Red Sox pound A's bullpen

OAKLAND -- The A's lost another starting pitcher to an injury, then saw their bullpen battered like a piata Friday to open their weekend series against the Boston Red Sox at the Coliseum.

The A's trailed 15-2 when this edition went to press. For the complete story, please see mercurynews.com.

Andrew Triggs pitched the first inning, giving up an unearned run, then had to leave because of a bad back. Zach Neal took over and gave up an unearned run of his own over the course of the next three innings.

In the fifth and sixth innings, however, the Red Sox scored 10 times to put the game well out of reach. David Ortiz, at 40 making his last swing through Oakland before retiring, drove in three runs with a couple of singles and a sacrifice fly.

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Ortiz has 105 RBI with a month left in the season. The RBI record for a 40-year-old player is 108, and the last three innings Friday were spent wondering if Ortiz would take Dave Winfield (1992) out of the record books before the evening was over. Nope -- he was lifted for a pinch-hitter in the seventh inning.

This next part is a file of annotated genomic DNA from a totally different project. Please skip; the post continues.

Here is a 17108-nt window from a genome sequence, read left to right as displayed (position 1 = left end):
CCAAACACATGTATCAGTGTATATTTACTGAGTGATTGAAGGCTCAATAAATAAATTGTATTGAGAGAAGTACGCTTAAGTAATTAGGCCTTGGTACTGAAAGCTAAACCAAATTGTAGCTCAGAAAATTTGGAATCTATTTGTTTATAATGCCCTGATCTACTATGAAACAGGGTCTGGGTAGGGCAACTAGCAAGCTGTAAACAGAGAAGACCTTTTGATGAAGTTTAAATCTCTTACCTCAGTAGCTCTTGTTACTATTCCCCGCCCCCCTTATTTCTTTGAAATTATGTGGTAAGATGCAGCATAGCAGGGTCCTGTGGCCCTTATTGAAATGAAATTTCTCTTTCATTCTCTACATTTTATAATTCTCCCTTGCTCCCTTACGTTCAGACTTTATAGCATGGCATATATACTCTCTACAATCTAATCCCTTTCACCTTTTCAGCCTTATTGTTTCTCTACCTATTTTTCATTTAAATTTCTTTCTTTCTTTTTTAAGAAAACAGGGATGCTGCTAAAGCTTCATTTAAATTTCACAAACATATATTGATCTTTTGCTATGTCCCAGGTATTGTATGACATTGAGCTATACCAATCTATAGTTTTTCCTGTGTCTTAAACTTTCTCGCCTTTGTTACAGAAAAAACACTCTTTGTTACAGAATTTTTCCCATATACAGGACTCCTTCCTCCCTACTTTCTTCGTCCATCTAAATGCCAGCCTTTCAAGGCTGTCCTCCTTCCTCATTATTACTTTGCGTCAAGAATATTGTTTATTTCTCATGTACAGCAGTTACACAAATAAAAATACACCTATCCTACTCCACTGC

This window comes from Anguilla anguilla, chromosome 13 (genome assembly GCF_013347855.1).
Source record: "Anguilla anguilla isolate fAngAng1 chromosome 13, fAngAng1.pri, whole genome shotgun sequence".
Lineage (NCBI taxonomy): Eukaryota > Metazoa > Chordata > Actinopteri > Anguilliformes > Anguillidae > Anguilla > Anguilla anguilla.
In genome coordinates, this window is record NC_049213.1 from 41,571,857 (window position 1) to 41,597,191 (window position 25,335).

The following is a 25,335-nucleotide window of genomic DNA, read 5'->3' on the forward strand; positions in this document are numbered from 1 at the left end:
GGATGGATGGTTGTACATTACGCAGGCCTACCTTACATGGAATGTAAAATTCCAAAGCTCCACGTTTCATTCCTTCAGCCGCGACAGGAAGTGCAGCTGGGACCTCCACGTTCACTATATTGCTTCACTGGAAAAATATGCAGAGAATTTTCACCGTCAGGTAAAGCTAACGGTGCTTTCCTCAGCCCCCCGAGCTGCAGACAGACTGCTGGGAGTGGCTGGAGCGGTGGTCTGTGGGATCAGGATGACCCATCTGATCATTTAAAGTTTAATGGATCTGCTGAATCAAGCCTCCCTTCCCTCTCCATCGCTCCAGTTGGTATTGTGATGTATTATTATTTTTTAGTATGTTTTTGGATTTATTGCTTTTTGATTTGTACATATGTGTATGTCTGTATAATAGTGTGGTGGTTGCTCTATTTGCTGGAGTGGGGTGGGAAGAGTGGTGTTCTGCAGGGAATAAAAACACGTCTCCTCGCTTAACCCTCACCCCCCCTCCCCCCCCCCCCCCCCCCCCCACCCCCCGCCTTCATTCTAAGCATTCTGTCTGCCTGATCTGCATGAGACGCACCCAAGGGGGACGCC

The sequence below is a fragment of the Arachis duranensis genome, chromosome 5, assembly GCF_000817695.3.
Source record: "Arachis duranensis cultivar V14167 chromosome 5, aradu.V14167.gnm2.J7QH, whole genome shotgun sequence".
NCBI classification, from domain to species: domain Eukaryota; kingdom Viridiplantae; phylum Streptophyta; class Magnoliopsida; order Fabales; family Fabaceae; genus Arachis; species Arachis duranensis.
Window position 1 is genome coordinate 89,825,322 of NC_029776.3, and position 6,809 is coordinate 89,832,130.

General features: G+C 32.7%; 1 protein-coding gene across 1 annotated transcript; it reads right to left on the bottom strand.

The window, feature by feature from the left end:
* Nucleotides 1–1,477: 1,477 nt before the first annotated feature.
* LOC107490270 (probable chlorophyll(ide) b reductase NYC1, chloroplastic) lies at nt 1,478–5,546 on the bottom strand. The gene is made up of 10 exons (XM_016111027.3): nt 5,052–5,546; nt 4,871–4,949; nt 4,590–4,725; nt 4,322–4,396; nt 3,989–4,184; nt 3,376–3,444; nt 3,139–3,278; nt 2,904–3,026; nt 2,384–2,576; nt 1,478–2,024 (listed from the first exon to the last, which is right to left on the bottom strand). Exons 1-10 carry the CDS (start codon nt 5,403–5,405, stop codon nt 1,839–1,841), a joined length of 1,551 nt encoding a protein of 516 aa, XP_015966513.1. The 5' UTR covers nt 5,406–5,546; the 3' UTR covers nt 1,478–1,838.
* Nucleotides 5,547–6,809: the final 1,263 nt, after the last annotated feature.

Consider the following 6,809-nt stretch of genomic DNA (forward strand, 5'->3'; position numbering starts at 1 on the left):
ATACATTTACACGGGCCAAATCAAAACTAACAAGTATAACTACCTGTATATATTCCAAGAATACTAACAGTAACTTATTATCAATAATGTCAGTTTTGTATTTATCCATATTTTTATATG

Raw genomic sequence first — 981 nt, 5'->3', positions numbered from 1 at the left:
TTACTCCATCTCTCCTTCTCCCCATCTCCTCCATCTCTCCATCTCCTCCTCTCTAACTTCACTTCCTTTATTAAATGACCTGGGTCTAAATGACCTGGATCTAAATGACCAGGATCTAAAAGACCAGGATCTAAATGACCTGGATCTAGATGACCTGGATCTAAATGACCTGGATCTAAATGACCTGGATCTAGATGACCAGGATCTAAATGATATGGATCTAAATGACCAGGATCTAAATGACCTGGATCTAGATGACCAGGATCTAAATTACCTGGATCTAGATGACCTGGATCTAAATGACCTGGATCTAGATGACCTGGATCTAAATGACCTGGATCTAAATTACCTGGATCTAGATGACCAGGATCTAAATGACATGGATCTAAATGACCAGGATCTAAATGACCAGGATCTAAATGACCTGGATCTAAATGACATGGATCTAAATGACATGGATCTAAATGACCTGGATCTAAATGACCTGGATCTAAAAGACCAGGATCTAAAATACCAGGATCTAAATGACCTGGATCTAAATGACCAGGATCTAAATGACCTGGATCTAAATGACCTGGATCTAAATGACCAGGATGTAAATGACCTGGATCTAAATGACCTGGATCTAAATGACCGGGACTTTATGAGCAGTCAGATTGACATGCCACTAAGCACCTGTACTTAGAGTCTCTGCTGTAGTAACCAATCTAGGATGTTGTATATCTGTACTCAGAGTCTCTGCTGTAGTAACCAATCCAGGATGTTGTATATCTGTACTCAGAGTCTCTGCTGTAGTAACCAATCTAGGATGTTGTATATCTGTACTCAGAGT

And it wasn't just Ortiz punishing A's pitching. Travis Shaw hit a three-run homer and two doubles while driving in five runs. Hanley Ramirez doubled, singled and drove in three.

It's a tired story. Oakland's mound corps has served up nothing but mush against the Red Sox all year. In three games in Boston in mid-May, the Sox scored 14, 13 and 13 runs, so Friday's total was right about par.

A's pitching has allowed 1.67 runs per inning to the Red Sox, which is a searing indictment of the differences between the playoff-bound Sox and the last place A's.

The first two Boston runs were unearned thanks to errors by Marcus Semien and Brett Eibner. That gave Red Sox lefty David Price some wiggle room, but the A's reached him for three hits and two runs to tie the game at 2-all in the fourth.

The tie had a short shelf life. Five consecutive two-out hits off Neal and Daniel Coulombe produced four runs in the fifth. An inning later, Coulombe and J.B. Wendelken combined to allow six runs, and the game quickly devolved into another typical Boston blowout of Oakland.

For more on the A's, see John Hickey's Inside the A's blog at .